1. “Alice’s Restaurant Massacree” – Arlo Guthrie (1967, charting later in a much shorter version “Alice’s Rock & Roll Restaurant” (#97 Dec. ’69)) (“You can get everything you want at Alice’s Restaurant.” )- Hard to exclude one of the funniest shaggy dog stories/songs ever even though it was never a single. The fact that it was 18 minutes long of course had a lot to do with it, but even so it was played constantly on progressive FM stations during the late 60s/early 70s.
  1. “Lola” – The Kinks (#9 Oct. ’70) (“Girls will be boys and boys will be girls. It’s a mixed up muddled up shook up world”). – Was it comedy, satire or were the Kinks simply way ahead of their time in 1970? Who can say, but my friends and I loved listening to it. Lola is representative of many excellent Kinks songs that range between biting satire and comedy.
  1. “Deteriorata” – National Lampoon (#91 Oct. ’72) (You are a fluke of the universe, you have no right to be here but whether you can hear it or not, the universe is laughing behind your back.”) – This is a very funny parody of Les Crane’s “Desiderata” with the opposite message! National Lampoon has a number of funny parodies, but this was the only one to actually chart on Billboard. My favorite might be “Magical Misery Tour”, a parody of John Lennon, which given that it used f-bombs every several words was not released as a single for an understandable reason (spelled FCC).
  1. “Junk Food Junkie” – Larry Groce (#9 Mar. ’76) (“In the daytime I’m Mr. Natural, just as healthy as I can be…but at night I’m a junk food junkie, good lord have pity on me.”) – Groce’s homage to “closet” junk food eaters (both figuratively AND literally) is superb and hysterical.
  1. “King Tut” – Steve Martin (#17 July ’78) (“Buried with a donkey, he’s my favorite honky.” ) – Nothing beats watching Steve Martin performing this song on SNL in 1978 dressed as an ancient Egyptian king, but the single is quite clever and timely as it coincided with the tour of the newly discovered King Tut treasures in the U.S.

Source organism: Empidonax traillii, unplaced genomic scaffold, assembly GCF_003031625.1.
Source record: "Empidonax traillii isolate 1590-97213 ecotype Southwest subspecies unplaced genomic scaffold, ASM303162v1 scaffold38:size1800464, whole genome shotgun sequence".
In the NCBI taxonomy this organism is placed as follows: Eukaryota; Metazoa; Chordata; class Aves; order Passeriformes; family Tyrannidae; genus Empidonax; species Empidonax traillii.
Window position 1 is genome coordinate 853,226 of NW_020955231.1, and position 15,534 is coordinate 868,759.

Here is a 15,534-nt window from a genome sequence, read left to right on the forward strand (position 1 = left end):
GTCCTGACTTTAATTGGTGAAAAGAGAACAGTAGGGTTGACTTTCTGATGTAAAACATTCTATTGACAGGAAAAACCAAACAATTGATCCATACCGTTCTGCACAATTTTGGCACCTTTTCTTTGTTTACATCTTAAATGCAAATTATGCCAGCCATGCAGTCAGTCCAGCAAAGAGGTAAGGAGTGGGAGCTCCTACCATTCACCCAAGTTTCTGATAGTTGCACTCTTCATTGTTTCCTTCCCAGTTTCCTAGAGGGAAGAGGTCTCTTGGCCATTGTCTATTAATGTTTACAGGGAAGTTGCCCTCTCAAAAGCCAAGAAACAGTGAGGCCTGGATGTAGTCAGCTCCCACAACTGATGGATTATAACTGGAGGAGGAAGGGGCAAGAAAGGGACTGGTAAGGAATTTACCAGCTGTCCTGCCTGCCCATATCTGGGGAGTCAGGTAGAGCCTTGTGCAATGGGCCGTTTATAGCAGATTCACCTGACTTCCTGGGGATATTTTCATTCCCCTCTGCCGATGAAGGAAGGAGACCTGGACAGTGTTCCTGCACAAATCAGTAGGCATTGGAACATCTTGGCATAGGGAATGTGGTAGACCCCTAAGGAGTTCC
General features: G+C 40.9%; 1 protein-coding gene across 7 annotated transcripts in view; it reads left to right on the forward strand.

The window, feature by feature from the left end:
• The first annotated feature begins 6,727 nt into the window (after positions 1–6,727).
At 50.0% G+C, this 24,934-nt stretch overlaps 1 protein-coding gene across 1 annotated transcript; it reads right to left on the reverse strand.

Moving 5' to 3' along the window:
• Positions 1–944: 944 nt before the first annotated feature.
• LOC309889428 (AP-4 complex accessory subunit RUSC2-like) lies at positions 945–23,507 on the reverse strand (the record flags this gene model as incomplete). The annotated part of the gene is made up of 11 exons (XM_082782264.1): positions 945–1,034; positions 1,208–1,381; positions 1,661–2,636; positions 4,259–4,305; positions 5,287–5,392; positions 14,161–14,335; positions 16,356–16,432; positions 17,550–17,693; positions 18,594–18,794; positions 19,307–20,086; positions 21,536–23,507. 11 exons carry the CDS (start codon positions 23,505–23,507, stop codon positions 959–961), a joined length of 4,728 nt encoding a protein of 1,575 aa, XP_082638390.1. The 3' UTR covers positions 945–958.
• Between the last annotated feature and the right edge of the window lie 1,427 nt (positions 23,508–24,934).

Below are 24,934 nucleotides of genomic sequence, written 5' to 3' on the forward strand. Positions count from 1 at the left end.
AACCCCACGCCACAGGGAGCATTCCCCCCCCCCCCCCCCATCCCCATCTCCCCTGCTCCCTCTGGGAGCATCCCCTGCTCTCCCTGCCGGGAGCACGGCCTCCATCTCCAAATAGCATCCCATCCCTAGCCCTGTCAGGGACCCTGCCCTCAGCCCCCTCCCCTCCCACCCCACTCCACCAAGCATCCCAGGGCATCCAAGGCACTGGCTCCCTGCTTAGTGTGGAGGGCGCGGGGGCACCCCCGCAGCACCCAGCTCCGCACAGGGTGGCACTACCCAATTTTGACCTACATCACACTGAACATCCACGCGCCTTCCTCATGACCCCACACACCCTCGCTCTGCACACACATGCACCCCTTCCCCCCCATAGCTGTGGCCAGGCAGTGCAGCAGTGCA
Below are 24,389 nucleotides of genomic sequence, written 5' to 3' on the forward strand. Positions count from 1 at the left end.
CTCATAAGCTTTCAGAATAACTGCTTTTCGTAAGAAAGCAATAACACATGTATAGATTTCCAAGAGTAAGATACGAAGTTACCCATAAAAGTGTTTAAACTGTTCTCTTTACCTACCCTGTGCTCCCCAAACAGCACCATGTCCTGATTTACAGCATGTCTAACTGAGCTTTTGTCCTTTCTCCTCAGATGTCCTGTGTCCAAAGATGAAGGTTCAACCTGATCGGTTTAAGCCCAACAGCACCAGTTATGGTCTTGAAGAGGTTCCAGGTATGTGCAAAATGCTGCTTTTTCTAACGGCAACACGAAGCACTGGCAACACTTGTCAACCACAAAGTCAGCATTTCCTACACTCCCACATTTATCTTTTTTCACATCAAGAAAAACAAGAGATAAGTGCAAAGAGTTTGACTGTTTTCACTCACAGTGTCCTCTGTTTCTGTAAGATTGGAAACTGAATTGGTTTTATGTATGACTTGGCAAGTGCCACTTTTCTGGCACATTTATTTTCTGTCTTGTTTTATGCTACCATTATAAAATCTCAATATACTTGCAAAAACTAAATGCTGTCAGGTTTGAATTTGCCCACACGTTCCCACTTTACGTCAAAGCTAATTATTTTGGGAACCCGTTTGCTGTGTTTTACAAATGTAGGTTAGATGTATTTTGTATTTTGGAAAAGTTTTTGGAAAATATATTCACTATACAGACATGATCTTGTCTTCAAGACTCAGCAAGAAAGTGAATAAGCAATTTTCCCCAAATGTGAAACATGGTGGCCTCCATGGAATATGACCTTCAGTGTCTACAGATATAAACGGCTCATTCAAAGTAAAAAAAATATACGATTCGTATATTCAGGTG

1. “Another One Rides the Bus” – Weird Al Yankovich (#104 in ’81) (“And another one on and another one off, another one rides the bus.” ) – The best of Weird Al’s many parody songs was this very clever takeoff of “Another One Bites the Dust” by Queen. It was Yankovich’s first song to make the charts (albeit “bubbling under” the top 100 Billboard charts at #104). It has the nice feature of being understated musically as well, with most of the music from Weird Al’s accordion.
  1. “Take Off” – Doug and Bob McKenzie (#16 Mar. ’82) – (“Take off to the great white north, take off, it’s a beauty way to go.”) – I always enjoy these two Canadians played by two Canadians in real life, Dave Thomas and Rick Moranis, both from Second City TV and later in a number of comic movie roles. Geddy Lee (lead vocalist of Rush) does a great job with the melody.

Honorable Mentions:

“Purple People Eater” – Sheb Wooley

“Snoopy vs. The Red Baron” – The Royal Guardsmen

Now “Politically Incorrect”, Honorable Mentions:

“Big Bruce” – Steve Greenburg

“Basketball Jones” – Cheech and Chong

  1. Kris permalink

    How would you categorize/rank “They’re Coming to Take Me Away” by Napoleon XIV in 1966?

  2. I definitely would count it as a comedy song, its just that I don’t like it all that much any more. Maybe I just tired of hearing it, but it hasn’t stood the test of time like the others.

    Thanks for reading the post and commenting.

    Best, Bruce